Presentation Title

3D Printed Anatomical Models Improve Student Comprehension of Complex Anatomy: A Systematic Review and Meta-analysis

Presenter Information

David SalazarFollow

Advisor Information

Jorge Zuniga

Location

MBSC Dodge Room 302A - G

Presentation Type

Oral Presentation

Start Date

4-3-2022 9:00 AM

End Date

4-3-2022 10:15 AM

Abstract

3D printing has had a number of different applications in the medical field, with one of the most recent being the development of anatomic models. These representations of human structures such as bones and organs can be used to help educate students who are learning about those unique anatomical structures. Despite the potential for this technology to help improve anatomy comprehension, the assessments used to observe the effectiveness these models have at improving anatomical education is lacking. The purpose of this study was to conduct a systematic review with meta-analysis on the various applications of 3D printed models used for anatomical education. Based on the Preferred Reporting Items for Systematic Reviews and Meta-Analyses (PRISMA) guidelines, 3 databases (Cochrane, Web of Science, and PubMed) were searched using specific search terms and inclusion and exclusion criteria for articles that involved 3D printed anatomical models for student education. From the initial search, 120 potential articles of interest were identified. A total of 14 articles were used for the qualitative review and 7 were used for the meta-analysis. The results of the study found that students who used the 3D printed model as a part of their educational approach performed significantly better than students who did not on objective assessments (p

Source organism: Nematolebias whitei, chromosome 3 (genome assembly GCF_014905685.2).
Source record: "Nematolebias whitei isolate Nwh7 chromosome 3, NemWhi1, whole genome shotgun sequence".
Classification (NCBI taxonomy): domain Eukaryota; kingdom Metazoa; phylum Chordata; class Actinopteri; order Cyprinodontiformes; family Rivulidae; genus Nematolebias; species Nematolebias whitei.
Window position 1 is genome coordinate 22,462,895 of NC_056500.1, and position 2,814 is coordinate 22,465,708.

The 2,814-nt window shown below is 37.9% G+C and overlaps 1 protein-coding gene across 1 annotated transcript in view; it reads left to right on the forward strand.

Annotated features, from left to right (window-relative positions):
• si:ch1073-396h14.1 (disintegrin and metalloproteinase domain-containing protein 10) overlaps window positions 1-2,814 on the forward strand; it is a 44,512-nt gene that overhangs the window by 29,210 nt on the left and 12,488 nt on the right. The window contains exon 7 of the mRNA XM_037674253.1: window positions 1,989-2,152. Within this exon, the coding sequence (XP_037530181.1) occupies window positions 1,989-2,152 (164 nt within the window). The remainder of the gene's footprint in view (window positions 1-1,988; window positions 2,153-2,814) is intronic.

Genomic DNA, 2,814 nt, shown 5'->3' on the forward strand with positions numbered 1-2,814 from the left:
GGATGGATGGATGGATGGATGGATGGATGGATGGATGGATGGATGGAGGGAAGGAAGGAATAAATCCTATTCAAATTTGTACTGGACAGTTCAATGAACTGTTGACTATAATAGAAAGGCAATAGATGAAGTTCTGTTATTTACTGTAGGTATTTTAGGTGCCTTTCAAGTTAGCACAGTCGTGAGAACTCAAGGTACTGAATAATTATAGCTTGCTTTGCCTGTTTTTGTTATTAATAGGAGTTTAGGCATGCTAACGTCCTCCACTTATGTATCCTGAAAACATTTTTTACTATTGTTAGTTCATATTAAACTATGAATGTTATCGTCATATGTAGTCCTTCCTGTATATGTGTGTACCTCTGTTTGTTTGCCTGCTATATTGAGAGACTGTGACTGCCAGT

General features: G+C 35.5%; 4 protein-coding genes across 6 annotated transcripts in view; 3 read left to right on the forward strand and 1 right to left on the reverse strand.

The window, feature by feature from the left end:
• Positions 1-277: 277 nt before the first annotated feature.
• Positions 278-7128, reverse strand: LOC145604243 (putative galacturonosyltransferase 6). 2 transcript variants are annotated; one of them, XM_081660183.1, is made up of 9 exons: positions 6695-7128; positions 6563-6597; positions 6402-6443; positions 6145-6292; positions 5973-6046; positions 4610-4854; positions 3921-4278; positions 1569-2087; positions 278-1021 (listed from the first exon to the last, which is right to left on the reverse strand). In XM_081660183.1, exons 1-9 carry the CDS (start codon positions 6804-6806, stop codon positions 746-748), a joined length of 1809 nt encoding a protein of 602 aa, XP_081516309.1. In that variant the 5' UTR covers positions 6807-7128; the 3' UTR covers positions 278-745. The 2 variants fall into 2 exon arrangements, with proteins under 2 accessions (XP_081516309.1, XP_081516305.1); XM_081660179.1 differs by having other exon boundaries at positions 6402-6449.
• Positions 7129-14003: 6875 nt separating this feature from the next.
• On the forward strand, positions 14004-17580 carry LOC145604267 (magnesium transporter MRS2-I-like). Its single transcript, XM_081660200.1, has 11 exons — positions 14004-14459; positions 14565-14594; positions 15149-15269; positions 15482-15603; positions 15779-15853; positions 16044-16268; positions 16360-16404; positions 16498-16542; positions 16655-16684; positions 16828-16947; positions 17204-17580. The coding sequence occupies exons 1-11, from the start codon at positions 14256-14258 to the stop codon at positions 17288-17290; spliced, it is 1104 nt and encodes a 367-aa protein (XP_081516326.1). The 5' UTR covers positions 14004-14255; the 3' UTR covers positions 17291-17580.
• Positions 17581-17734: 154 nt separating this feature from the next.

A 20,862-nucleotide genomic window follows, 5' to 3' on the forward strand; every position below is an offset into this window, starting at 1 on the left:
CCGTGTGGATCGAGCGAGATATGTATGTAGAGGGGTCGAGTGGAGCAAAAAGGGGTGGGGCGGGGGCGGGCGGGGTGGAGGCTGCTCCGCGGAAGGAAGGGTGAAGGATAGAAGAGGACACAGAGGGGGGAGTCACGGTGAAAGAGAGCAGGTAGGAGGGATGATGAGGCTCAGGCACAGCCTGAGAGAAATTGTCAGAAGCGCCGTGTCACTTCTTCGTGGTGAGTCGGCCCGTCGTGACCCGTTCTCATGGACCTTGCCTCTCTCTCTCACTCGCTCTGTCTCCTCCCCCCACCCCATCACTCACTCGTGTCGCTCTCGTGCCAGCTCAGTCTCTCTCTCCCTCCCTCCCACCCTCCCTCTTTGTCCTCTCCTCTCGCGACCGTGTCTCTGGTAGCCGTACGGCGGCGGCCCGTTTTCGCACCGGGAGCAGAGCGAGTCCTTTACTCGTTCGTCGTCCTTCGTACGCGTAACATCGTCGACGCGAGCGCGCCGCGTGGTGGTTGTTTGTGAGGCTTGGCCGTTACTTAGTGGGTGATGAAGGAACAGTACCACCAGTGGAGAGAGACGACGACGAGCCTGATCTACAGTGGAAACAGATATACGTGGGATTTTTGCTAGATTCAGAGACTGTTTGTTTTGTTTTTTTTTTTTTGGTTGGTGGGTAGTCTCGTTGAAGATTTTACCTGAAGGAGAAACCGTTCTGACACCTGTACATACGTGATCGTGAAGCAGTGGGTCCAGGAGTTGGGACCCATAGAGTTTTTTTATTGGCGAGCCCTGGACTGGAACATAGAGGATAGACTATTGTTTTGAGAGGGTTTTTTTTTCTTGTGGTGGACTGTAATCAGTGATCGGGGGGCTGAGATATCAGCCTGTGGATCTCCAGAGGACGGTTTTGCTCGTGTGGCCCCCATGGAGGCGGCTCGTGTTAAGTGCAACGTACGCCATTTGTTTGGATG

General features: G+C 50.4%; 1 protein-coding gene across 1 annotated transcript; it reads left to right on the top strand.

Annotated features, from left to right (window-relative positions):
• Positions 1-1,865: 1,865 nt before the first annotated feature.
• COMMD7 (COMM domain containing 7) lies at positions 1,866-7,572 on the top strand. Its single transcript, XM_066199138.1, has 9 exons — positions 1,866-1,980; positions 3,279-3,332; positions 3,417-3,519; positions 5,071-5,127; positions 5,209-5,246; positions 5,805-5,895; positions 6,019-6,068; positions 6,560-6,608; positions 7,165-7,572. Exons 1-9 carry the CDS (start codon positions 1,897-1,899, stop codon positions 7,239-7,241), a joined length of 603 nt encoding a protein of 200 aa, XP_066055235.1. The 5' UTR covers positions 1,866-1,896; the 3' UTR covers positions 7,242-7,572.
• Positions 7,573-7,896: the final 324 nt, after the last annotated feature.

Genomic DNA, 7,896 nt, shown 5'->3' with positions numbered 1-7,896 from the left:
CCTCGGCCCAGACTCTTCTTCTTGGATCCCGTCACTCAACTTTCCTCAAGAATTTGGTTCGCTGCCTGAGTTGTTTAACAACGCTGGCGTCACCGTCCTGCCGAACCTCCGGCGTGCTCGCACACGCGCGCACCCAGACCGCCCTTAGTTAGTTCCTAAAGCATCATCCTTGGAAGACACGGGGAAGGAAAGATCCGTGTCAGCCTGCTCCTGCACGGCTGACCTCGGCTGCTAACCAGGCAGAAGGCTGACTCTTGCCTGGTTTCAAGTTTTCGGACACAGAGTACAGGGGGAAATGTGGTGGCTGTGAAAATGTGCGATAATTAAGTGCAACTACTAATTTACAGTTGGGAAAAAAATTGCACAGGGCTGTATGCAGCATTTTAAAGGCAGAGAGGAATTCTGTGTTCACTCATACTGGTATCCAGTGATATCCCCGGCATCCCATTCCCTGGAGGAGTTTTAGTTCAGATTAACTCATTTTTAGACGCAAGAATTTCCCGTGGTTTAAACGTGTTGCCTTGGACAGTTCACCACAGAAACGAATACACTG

This document is currently not available here.

COinS
 
Mar 4th, 9:00 AM Mar 4th, 10:15 AM

3D Printed Anatomical Models Improve Student Comprehension of Complex Anatomy: A Systematic Review and Meta-analysis

MBSC Dodge Room 302A - G

3D printing has had a number of different applications in the medical field, with one of the most recent being the development of anatomic models. These representations of human structures such as bones and organs can be used to help educate students who are learning about those unique anatomical structures. Despite the potential for this technology to help improve anatomy comprehension, the assessments used to observe the effectiveness these models have at improving anatomical education is lacking. The purpose of this study was to conduct a systematic review with meta-analysis on the various applications of 3D printed models used for anatomical education. Based on the Preferred Reporting Items for Systematic Reviews and Meta-Analyses (PRISMA) guidelines, 3 databases (Cochrane, Web of Science, and PubMed) were searched using specific search terms and inclusion and exclusion criteria for articles that involved 3D printed anatomical models for student education. From the initial search, 120 potential articles of interest were identified. A total of 14 articles were used for the qualitative review and 7 were used for the meta-analysis. The results of the study found that students who used the 3D printed model as a part of their educational approach performed significantly better than students who did not on objective assessments (p